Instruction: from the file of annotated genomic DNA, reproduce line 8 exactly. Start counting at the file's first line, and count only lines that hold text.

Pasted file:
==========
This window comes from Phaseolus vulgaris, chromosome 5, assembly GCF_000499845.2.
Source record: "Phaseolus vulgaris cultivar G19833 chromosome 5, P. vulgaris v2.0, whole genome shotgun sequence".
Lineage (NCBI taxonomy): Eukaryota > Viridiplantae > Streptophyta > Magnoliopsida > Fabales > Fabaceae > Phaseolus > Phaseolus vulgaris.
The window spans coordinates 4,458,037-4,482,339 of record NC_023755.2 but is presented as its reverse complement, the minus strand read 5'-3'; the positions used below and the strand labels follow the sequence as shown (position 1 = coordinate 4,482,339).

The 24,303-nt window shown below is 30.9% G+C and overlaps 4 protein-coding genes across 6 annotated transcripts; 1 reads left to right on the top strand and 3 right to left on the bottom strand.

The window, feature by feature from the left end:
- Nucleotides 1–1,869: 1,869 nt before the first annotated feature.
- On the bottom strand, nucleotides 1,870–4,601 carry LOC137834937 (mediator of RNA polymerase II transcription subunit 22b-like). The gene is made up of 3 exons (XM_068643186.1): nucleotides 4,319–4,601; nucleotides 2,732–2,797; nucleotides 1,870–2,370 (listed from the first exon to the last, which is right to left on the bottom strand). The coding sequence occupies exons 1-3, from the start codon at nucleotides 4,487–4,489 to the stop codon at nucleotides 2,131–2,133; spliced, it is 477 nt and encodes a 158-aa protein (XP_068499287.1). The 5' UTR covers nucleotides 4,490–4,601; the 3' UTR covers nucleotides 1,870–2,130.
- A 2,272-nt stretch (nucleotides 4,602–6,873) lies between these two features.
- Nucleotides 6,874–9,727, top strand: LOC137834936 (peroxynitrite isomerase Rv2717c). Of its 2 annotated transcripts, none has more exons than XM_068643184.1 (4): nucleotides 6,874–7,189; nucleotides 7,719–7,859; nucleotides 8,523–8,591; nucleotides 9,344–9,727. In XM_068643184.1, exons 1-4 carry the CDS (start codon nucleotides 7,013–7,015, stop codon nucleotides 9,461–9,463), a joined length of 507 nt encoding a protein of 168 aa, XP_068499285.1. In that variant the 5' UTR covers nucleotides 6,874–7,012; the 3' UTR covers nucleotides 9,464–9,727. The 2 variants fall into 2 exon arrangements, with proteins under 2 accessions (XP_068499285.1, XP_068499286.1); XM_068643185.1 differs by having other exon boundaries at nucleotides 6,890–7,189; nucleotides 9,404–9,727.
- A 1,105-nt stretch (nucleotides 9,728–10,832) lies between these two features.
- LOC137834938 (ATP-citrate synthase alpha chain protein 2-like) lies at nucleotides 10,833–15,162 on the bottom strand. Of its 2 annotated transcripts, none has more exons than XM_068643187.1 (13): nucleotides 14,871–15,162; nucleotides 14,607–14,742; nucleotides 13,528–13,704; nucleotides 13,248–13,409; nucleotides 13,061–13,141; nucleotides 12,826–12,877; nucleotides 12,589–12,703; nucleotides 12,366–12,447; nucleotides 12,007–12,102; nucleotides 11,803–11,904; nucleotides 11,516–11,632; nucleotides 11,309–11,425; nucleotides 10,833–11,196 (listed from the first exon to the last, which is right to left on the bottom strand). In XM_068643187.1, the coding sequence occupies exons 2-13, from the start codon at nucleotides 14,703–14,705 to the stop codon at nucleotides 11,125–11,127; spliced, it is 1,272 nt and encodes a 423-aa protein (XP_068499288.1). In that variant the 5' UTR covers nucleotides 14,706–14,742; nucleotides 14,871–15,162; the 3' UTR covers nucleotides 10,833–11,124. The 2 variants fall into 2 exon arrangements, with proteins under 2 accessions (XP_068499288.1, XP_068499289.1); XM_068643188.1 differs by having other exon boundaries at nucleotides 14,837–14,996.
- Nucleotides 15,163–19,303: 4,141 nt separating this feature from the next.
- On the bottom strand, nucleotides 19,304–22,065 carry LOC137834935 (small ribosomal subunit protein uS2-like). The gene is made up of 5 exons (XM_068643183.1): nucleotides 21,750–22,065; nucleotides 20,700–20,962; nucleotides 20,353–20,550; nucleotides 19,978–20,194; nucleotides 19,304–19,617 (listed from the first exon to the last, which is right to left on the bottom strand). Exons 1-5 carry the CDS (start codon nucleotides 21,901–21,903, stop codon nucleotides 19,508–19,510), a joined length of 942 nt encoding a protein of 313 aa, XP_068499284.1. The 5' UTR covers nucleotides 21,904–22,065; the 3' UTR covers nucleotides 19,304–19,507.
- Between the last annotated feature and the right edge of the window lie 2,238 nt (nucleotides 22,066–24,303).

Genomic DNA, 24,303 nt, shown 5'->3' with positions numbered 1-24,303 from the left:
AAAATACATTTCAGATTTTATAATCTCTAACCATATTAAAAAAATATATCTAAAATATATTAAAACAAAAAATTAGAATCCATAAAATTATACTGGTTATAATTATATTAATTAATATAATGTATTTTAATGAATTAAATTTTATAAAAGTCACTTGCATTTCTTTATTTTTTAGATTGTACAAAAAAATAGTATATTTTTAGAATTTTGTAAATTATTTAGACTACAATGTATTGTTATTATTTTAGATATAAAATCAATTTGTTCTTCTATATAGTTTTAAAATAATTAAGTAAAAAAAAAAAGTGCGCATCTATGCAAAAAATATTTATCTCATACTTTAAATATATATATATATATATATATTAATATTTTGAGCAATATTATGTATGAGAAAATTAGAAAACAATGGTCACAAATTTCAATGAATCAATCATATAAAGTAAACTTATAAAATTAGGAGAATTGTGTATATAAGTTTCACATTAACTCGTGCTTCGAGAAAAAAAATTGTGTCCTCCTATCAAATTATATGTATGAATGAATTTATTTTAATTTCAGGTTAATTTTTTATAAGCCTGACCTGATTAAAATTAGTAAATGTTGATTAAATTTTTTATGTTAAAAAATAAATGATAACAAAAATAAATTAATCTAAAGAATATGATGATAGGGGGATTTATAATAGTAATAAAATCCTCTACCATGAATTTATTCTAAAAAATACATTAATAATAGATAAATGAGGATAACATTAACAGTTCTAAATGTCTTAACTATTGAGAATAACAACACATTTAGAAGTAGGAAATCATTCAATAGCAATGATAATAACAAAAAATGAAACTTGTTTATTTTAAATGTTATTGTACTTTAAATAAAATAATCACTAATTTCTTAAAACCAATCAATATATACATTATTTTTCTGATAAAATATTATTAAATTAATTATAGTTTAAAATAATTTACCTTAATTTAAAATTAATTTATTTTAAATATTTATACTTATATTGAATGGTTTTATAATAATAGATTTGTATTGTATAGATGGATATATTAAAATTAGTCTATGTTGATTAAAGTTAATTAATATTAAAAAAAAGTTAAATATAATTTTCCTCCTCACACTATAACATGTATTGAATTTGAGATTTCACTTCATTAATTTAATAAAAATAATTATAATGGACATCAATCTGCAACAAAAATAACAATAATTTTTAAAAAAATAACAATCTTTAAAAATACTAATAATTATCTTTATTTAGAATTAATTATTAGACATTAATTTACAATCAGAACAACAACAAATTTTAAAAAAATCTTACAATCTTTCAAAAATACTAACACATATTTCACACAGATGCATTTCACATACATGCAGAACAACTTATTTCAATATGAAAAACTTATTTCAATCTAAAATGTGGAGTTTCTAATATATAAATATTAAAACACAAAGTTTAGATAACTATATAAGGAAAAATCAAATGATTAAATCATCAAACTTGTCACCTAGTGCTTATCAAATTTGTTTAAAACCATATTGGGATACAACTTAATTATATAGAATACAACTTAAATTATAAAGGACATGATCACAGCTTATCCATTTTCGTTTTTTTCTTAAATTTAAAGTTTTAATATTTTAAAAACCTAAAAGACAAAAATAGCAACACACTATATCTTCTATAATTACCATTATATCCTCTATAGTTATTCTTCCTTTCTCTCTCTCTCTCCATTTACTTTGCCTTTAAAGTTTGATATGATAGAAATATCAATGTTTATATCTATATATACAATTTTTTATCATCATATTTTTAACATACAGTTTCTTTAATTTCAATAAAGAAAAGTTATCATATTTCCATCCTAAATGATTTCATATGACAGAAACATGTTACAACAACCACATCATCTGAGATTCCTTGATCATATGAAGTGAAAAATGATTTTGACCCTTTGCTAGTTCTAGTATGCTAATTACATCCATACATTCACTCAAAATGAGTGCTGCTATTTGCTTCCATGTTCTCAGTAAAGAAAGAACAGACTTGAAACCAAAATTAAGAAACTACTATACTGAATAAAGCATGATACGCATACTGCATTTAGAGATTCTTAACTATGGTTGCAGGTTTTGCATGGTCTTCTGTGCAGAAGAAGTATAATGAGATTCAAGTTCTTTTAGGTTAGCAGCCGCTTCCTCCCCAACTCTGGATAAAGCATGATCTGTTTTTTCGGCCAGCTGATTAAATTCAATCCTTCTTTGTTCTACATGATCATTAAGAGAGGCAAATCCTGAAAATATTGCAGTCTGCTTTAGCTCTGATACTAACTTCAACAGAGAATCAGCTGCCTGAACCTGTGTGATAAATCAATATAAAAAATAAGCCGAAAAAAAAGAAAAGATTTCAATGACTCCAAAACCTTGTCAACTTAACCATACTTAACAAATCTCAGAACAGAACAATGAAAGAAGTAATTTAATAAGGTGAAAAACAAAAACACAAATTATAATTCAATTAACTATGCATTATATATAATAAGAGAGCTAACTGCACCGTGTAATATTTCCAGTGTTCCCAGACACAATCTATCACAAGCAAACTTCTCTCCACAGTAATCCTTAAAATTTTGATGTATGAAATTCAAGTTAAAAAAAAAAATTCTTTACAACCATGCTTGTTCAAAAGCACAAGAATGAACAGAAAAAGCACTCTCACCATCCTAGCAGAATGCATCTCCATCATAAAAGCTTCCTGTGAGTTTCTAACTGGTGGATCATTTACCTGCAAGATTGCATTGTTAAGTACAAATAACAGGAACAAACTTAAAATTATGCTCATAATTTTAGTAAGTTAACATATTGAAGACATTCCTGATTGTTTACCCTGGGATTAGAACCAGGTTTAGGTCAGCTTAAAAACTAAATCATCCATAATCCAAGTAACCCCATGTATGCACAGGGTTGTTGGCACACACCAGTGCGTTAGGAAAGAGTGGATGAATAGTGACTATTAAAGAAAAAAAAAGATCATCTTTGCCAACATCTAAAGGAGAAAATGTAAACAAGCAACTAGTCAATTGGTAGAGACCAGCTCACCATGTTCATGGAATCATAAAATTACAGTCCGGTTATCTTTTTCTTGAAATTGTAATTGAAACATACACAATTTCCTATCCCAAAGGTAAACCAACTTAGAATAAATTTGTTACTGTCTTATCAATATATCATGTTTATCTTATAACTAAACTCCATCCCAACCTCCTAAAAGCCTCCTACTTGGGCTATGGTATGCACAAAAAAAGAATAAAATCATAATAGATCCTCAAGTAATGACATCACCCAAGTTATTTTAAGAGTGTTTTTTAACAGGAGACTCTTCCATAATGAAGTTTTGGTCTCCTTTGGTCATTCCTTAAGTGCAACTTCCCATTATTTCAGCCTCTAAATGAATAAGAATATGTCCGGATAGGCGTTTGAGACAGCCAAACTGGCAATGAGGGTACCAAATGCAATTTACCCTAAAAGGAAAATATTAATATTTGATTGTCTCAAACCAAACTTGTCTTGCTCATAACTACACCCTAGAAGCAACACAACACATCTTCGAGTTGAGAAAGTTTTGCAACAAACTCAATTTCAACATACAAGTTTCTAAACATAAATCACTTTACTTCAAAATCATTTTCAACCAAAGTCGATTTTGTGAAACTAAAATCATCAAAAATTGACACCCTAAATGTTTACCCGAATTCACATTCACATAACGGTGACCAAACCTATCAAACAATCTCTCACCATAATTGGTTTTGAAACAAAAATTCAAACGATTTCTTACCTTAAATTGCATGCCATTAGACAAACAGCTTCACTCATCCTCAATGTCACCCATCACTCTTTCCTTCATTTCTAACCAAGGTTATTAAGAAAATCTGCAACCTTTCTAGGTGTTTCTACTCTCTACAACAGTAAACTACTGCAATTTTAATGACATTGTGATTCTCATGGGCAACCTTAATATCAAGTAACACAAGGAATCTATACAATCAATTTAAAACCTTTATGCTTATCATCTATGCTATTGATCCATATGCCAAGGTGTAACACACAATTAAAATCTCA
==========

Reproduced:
- On the bottom strand, nucleotides 1,870–4,601 carry LOC137834937 (mediator of RNA polymerase II transcription subunit 22b-like). The gene is made up of 3 exons (XM_068643186.1): nucleotides 4,319–4,601; nucleotides 2,732–2,797; nucleotides 1,870–2,370 (listed from the first exon to the last, which is right to left on the bottom strand). The coding sequence occupies exons 1-3, from the start codon at nucleotides 4,487–4,489 to the stop codon at nucleotides 2,131–2,133; spliced, it is 477 nt and encodes a 158-aa protein (XP_068499287.1). The 5' UTR covers nucleotides 4,490–4,601; the 3' UTR covers nucleotides 1,870–2,130.